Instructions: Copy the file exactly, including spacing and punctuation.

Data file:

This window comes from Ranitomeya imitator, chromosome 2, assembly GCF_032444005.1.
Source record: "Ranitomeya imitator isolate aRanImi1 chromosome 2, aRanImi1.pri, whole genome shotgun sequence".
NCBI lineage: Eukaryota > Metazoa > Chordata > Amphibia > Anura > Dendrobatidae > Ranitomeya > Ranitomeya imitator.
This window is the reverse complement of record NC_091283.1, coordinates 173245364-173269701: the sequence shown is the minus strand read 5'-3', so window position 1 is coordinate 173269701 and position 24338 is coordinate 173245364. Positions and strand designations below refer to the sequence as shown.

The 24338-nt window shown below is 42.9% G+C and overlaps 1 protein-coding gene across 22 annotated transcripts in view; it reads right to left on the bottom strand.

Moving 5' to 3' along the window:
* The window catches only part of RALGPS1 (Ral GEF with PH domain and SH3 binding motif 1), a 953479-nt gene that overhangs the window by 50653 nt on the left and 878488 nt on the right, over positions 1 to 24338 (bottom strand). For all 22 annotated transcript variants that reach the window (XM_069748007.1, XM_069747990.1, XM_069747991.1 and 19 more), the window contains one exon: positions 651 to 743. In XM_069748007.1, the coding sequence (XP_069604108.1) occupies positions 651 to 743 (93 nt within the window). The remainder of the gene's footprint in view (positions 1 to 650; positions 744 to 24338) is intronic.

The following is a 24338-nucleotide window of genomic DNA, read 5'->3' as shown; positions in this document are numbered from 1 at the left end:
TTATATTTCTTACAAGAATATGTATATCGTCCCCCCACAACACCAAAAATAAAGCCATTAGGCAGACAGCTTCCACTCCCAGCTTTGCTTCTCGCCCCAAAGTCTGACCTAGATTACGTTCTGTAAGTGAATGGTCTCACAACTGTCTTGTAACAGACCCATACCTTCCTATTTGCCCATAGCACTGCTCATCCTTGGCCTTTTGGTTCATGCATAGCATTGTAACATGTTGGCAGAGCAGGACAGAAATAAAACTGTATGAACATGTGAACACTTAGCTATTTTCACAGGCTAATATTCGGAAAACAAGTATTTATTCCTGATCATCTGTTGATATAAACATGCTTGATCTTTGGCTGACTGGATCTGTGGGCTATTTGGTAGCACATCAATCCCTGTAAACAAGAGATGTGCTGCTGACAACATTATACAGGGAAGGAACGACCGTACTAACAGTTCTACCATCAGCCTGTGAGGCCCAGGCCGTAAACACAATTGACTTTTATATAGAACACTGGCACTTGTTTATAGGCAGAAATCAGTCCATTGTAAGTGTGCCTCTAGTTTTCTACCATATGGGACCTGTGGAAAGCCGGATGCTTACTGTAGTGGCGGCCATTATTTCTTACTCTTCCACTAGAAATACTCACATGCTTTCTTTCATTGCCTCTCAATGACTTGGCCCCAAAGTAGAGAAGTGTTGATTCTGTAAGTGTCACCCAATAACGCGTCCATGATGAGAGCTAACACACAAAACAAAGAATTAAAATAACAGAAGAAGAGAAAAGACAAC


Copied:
This window comes from Ranitomeya imitator, chromosome 2, assembly GCF_032444005.1.
Source record: "Ranitomeya imitator isolate aRanImi1 chromosome 2, aRanImi1.pri, whole genome shotgun sequence".
NCBI lineage: Eukaryota > Metazoa > Chordata > Amphibia > Anura > Dendrobatidae > Ranitomeya > Ranitomeya imitator.
This window is the reverse complement of record NC_091283.1, coordinates 173245364-173269701: the sequence shown is the minus strand read 5'-3', so window position 1 is coordinate 173269701 and position 24338 is coordinate 173245364. Positions and strand designations below refer to the sequence as shown.

The 24338-nt window shown below is 42.9% G+C and overlaps 1 protein-coding gene across 22 annotated transcripts in view; it reads right to left on the bottom strand.

Moving 5' to 3' along the window:
* The window catches only part of RALGPS1 (Ral GEF with PH domain and SH3 binding motif 1), a 953479-nt gene that overhangs the window by 50653 nt on the left and 878488 nt on the right, over positions 1 to 24338 (bottom strand). For all 22 annotated transcript variants that reach the window (XM_069748007.1, XM_069747990.1, XM_069747991.1 and 19 more), the window contains one exon: positions 651 to 743. In XM_069748007.1, the coding sequence (XP_069604108.1) occupies positions 651 to 743 (93 nt within the window). The remainder of the gene's footprint in view (positions 1 to 650; positions 744 to 24338) is intronic.

The following is a 24338-nucleotide window of genomic DNA, read 5'->3' as shown; positions in this document are numbered from 1 at the left end:
TTATATTTCTTACAAGAATATGTATATCGTCCCCCCACAACACCAAAAATAAAGCCATTAGGCAGACAGCTTCCACTCCCAGCTTTGCTTCTCGCCCCAAAGTCTGACCTAGATTACGTTCTGTAAGTGAATGGTCTCACAACTGTCTTGTAACAGACCCATACCTTCCTATTTGCCCATAGCACTGCTCATCCTTGGCCTTTTGGTTCATGCATAGCATTGTAACATGTTGGCAGAGCAGGACAGAAATAAAACTGTATGAACATGTGAACACTTAGCTATTTTCACAGGCTAATATTCGGAAAACAAGTATTTATTCCTGATCATCTGTTGATATAAACATGCTTGATCTTTGGCTGACTGGATCTGTGGGCTATTTGGTAGCACATCAATCCCTGTAAACAAGAGATGTGCTGCTGACAACATTATACAGGGAAGGAACGACCGTACTAACAGTTCTACCATCAGCCTGTGAGGCCCAGGCCGTAAACACAATTGACTTTTATATAGAACACTGGCACTTGTTTATAGGCAGAAATCAGTCCATTGTAAGTGTGCCTCTAGTTTTCTACCATATGGGACCTGTGGAAAGCCGGATGCTTACTGTAGTGGCGGCCATTATTTCTTACTCTTCCACTAGAAATACTCACATGCTTTCTTTCATTGCCTCTCAATGACTTGGCCCCAAAGTAGAGAAGTGTTGATTCTGTAAGTGTCACCCAATAACGCGTCCATGATGAGAGCTAACACACAAAACAAAGAATTAAAATAACAGAAGAAGAGAAAAGACAAC